54. Lophophorus impeyanus

55. THE MOONAL-PHEASANT.

Lophophorus impeyanus, (Latham).

MALE :—Tail entirely chestnut; back white.

FEMALE :—Tail black, with some well-defined bright rufous bars.

Vernacular Names:—Lont, male,Ham, female, Nil-mor, Jungli-mor, Kashmir ; Nilgur, male, Nulwai, female, Chamba; Manal, Neel, male, Kururi, Karari, female, Kulu ; Moonal, male, Moonalee, female, Ghur monal, Ruttia-Cowan, Ratnal, Rat-Kap, Central Himalayas; Datteya, Kumaon and Garhwal ;Dangan, Dafai, Damphia, Nepal; Chamdong, Bhutia; Phodong-pho, Sikhim.

The Moonal-Pheasant is found throughout the Himalayas from Sikhim, and probably the western portion of Bhutan, to Kashmir. It has been obtained in Chitral by Colonel Biddulph, and it is found commonly in the Safed Koh, Afghanistan.

This species is usually observed between 6000 and 12,000 feet of elevation, but it is occasionally found as high as 15,000 feet and as low as 4500 feet. " Mountaineer," as quoted by Dr. Jerdon, has along and interesting account of the habits of this beautiful bird, from which I give a few extracts:—" The Monaul is found on almost every hill of any elevation, from the first great ridge above the plains to the limits of the wooded district, and in the interior it is the most numerous of the game birds. When the hills near Mussooree were first visited by Europeans, it was found to be common there, and a few may still be seen on the same ridge eastwards from Landour. In summer, when the rank vegetation which springs up in the forest renders it impossible to see many yards around, few are to be met with, except near the summits of the great ridges jutting from the snow, where in the morning and evening, when they come out to feed, they may be seen in the open glades of the forest and on the green slopes above. At that time no one would imagine they were half so numerous as they really are; but as the cold season approaches and the rank grass and herbage decay, they begin to collect together, the wood seems full of them, and in some places hundreds may be put up in a day's work. In summer the greater number of the males and some of the females ascend to near the limits of the forests where the hills attain a great elevation, and may often be seen on the grassy slopes a considerable distance above. In autumn they resort to those parts of the forests where the ground is thickly covered with decayed leaves, under which they search for grubs ; and descend lower and lower as winter sets in, and the ground becomes frozen or covered with snow. ... In the forest, when alarmed, it generally rises at once without calling or running far on the ground ; but on the open glades or grassy slopes, or any place to which it comes only to feed, it will, if not hard pressed, run or walk slowly away in preference to getting up; and a distant bird, when alarmed by the rising of others, will occasionally begin and continue calling for some time while on the ground. It gets up with a loud fluttering and a rapid succession of shrill screeching whistles, often continued till it alights, when it occasionally commences its ordinary loud and plaintive call and continues it for some time."

The Common Moonal breeds in May and June, laying its eggs in a depression in the ground at the foot of some rock or large tree, or near bushes, tufts of grass and fern. The nest is frequently the bare ground, but at times it is composed of a little dry grass or a few dead leaves. The eggs vary in number from four to six or even eight, and are -oval in shape. The ground-colour is buffy white and the whole egg is generally thickly covered with reddish brown freckles and spots. They measure from 2.41 to 2.69 in length and from 1.7 to 1.89 in breadth.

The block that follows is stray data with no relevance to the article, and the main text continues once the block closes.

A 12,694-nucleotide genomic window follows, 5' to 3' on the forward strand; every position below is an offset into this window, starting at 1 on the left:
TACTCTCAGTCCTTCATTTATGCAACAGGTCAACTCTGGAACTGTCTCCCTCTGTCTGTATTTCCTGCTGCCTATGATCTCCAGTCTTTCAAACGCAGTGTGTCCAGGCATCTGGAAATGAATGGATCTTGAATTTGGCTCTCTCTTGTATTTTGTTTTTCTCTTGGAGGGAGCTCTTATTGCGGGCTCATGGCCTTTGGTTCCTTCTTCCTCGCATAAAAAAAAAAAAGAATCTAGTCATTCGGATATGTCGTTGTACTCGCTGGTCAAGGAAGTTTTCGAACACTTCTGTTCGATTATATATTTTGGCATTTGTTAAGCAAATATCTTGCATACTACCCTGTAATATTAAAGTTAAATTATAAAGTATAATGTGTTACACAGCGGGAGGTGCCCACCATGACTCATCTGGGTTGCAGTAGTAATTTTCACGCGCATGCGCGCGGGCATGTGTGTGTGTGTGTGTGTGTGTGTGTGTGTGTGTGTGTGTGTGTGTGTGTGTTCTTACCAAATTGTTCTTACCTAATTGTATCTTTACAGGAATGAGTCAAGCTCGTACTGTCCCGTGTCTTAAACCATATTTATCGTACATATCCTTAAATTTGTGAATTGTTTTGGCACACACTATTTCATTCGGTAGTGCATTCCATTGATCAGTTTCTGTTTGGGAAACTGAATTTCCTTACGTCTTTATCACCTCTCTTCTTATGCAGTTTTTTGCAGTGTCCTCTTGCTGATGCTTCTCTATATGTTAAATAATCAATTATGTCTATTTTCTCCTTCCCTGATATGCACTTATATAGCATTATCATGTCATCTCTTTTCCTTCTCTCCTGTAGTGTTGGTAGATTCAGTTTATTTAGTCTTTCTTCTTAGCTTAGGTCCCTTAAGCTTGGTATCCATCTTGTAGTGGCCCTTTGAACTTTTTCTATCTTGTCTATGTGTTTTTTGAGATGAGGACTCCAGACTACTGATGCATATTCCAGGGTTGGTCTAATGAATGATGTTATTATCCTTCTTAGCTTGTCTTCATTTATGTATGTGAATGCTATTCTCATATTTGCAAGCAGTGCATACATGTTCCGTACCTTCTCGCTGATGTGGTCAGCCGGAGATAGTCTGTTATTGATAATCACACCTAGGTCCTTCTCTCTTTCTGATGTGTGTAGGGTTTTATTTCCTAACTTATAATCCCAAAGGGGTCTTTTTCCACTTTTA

The male has the crest and the head bright metallic green; the back of the neck bright metallic coppery red. The mantle is bronze-green. The upper back, the greater portion of the visible parts of the closed wings, the rump and the shorter tail-coverts are metallic purple. The back is white. The longer tail-coverts are metallic green; the tail is entirely chestnut. The whole lower plumage is plain black, with here and there a very slight metallic gloss.

In the female, the crown and sides of the head, the sides and back of the neck, the mantle, the upper back and the visible portions of the closed wings are blackish, each feather with an irregular rufous shaft-streak and some rufous lines following the contour of the margin. The rump is pale rufous marked with black. The tail is black with some firm rufous cross-bars and very narrowly tipped with white. The first ten quills of the wing are dark brown. The chin and throat are white. The whole lower plumage is brown, each feather with a pale rufous or whitish shaft-streak and mottled with rufous.

Length of male about 26 ; wing about tail about 9. Length of female about 24 ; wing about 10 1/2; tail about 8. Legs greenish; irides brown; bill brown to blackish ; the bare skin on the sides of the face of the male blue. Weight up to 5 lb. 4 oz.

BookTitle: 
A Manual Of The Game Birds Of India(land Birds)
Reference: 
Oates, Eugene Wifliam. A manual of the game birds of India. Vol.1. 1898.
Title in Book: 
54. Lophophorus impeyanus
Spp Author: 
Latham
Book Author: 
Eugene William Oates
CatNo: 
54
Year: 
1898
Page No: 
262
Common name: 
Moonal Pheasant
M_ID: 
1501
M_CN: 
Himalayan Monal
M_SN: 
Lophophorus impejanus
Volume: 
Vol. 1
id: 
9724

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